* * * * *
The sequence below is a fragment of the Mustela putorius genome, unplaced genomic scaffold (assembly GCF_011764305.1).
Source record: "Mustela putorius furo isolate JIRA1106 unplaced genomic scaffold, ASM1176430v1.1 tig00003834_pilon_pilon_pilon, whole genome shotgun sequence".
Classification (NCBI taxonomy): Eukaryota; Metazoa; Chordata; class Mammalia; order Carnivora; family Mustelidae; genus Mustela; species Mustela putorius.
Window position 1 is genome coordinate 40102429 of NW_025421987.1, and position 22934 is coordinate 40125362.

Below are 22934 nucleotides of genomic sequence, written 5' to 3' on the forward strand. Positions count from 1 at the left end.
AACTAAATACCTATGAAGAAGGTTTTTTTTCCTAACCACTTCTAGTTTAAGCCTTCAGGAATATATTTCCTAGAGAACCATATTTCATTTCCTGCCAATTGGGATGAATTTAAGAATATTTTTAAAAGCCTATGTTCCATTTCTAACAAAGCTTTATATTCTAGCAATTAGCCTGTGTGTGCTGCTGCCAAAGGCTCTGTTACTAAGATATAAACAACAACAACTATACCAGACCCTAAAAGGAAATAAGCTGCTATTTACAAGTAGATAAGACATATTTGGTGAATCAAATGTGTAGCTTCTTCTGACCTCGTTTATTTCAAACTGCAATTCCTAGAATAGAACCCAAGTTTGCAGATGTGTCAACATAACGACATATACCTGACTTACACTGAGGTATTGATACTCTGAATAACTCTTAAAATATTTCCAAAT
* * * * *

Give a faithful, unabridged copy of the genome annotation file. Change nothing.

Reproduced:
The sequence below is a fragment of the Mustela putorius genome, unplaced genomic scaffold (assembly GCF_011764305.1).
Source record: "Mustela putorius furo isolate JIRA1106 unplaced genomic scaffold, ASM1176430v1.1 tig00003834_pilon_pilon_pilon, whole genome shotgun sequence".
Classification (NCBI taxonomy): Eukaryota; Metazoa; Chordata; class Mammalia; order Carnivora; family Mustelidae; genus Mustela; species Mustela putorius.
Window position 1 is genome coordinate 40102429 of NW_025421987.1, and position 22934 is coordinate 40125362.

Below are 22934 nucleotides of genomic sequence, written 5' to 3' on the forward strand. Positions count from 1 at the left end.
AACTAAATACCTATGAAGAAGGTTTTTTTTCCTAACCACTTCTAGTTTAAGCCTTCAGGAATATATTTCCTAGAGAACCATATTTCATTTCCTGCCAATTGGGATGAATTTAAGAATATTTTTAAAAGCCTATGTTCCATTTCTAACAAAGCTTTATATTCTAGCAATTAGCCTGTGTGTGCTGCTGCCAAAGGCTCTGTTACTAAGATATAAACAACAACAACTATACCAGACCCTAAAAGGAAATAAGCTGCTATTTACAAGTAGATAAGACATATTTGGTGAATCAAATGTGTAGCTTCTTCTGACCTCGTTTATTTCAAACTGCAATTCCTAGAATAGAACCCAAGTTTGCAGATGTGTCAACATAACGACATATACCTGACTTACACTGAGGTATTGATACTCTGAATAACTCTTAAAATATTTCCAAAT